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Examining Cisco AAA Security Technology

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This chapter examines Cisco AAA security technology, including authentication, authorization, and accounting methods, and AAA security servers.
This chapter is from the book

This chapter is from the book

Upon completing this chapter, you will be able to do the following:

  • Describe the components of the AAA model

  • Describe access password technologies

  • Describe how authentication over PPP works

  • Describe the interaction of PAP and CHAP authentication

  • Compare the capabilities of each of the security server types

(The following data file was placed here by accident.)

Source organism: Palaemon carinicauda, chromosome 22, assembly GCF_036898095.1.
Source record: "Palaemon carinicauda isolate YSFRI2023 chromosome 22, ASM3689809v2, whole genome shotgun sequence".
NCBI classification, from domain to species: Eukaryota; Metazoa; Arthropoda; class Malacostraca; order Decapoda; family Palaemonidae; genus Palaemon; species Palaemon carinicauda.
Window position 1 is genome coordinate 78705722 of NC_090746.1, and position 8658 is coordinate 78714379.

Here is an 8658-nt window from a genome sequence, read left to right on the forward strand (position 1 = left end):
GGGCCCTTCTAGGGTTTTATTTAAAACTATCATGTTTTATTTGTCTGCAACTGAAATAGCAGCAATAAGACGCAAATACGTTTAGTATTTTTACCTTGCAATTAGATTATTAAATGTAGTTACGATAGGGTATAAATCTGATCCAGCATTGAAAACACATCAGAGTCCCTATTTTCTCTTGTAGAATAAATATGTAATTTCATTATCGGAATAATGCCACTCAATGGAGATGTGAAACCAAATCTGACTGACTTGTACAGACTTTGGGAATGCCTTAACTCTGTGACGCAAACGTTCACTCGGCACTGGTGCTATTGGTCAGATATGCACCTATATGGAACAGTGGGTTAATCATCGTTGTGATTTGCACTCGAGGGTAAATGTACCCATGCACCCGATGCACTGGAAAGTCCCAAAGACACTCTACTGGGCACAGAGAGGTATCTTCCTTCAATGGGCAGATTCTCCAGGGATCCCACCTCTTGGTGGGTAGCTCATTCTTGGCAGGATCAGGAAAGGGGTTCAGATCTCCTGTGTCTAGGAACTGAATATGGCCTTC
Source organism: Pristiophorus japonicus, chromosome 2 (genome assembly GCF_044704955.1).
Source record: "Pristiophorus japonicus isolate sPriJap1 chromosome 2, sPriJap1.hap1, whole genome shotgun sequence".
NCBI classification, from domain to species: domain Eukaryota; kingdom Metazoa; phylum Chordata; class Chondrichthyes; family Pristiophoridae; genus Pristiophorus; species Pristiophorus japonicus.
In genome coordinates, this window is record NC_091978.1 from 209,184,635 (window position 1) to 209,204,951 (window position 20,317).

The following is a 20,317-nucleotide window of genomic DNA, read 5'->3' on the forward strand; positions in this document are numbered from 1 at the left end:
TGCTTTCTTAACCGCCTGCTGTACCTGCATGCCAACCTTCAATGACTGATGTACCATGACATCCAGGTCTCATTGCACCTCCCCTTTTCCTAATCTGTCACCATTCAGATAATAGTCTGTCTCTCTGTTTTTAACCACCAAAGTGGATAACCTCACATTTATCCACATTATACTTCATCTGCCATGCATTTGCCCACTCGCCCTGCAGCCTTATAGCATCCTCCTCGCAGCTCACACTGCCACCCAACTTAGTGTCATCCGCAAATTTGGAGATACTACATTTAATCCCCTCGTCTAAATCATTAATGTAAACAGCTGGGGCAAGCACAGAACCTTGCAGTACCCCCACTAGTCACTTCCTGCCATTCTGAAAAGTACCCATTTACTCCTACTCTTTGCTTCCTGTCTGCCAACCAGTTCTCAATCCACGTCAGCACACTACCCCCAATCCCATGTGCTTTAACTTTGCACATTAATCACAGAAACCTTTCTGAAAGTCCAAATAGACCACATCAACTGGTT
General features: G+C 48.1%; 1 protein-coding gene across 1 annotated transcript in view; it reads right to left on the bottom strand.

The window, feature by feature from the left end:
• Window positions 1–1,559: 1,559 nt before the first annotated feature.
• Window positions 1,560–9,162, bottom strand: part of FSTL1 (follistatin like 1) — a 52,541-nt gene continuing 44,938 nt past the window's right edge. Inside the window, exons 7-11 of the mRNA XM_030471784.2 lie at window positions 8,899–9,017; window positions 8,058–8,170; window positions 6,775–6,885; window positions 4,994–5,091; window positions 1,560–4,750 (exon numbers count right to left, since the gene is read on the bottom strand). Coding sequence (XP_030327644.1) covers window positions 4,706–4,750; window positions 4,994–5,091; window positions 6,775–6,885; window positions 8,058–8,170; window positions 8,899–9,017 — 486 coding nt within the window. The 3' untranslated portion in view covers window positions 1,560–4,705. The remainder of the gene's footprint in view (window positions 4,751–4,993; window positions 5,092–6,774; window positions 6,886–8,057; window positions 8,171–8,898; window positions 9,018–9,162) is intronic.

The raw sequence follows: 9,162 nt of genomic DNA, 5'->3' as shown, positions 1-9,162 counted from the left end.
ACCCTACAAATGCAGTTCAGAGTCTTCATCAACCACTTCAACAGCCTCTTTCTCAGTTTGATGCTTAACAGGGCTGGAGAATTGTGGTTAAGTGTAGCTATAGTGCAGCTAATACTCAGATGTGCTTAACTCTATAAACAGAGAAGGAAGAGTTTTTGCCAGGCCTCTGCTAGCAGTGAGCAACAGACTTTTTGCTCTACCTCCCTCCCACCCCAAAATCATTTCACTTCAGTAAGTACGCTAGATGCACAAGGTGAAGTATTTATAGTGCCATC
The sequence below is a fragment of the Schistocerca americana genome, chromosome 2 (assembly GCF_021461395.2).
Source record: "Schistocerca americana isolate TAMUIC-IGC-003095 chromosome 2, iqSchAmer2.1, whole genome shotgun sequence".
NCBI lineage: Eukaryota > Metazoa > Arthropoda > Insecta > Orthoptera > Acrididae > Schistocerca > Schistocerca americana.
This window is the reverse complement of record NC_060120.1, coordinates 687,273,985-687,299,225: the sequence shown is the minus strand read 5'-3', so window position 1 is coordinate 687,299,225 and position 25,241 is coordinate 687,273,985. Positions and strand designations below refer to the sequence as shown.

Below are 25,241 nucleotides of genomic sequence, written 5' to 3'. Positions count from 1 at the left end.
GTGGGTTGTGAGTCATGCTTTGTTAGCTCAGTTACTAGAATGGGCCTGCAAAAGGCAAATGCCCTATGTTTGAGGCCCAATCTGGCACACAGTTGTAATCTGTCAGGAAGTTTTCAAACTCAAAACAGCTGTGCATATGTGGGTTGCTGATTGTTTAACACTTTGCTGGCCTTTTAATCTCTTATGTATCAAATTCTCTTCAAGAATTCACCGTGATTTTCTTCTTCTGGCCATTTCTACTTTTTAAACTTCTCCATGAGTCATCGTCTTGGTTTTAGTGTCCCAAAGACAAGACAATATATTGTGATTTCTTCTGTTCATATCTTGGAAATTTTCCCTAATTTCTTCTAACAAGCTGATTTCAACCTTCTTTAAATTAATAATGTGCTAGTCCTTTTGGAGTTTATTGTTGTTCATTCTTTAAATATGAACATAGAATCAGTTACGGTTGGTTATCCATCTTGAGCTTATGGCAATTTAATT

• Describe Cisco security servers

This chapter presents an overview of the authentication, authorization, and accounting (AAA) architecture and the security technologies associated with it. This chapter contains information required to implement the access security solutions using the Cisco products covered in Chapter 5, "Configuring the Network Access Server for AAA Security," and Chapter 6, "Configuring CiscoSecure ACS and TACACS+/RADIUS." This chapter generally avoids coverage of "generic" access security that isn't related to Cisco products.

Securing Network Access by Using AAA

Unauthorized access and repudiation in the campus, dialup, and Internet environments creates the potential for network intruders to gain access to sensitive network equipment and services. The AAA architecture gives legitimate users the ability to access networked assets while limiting unauthorized access and repudiation in the campus, dialup, and Internet environments.

The AAA Security Architecture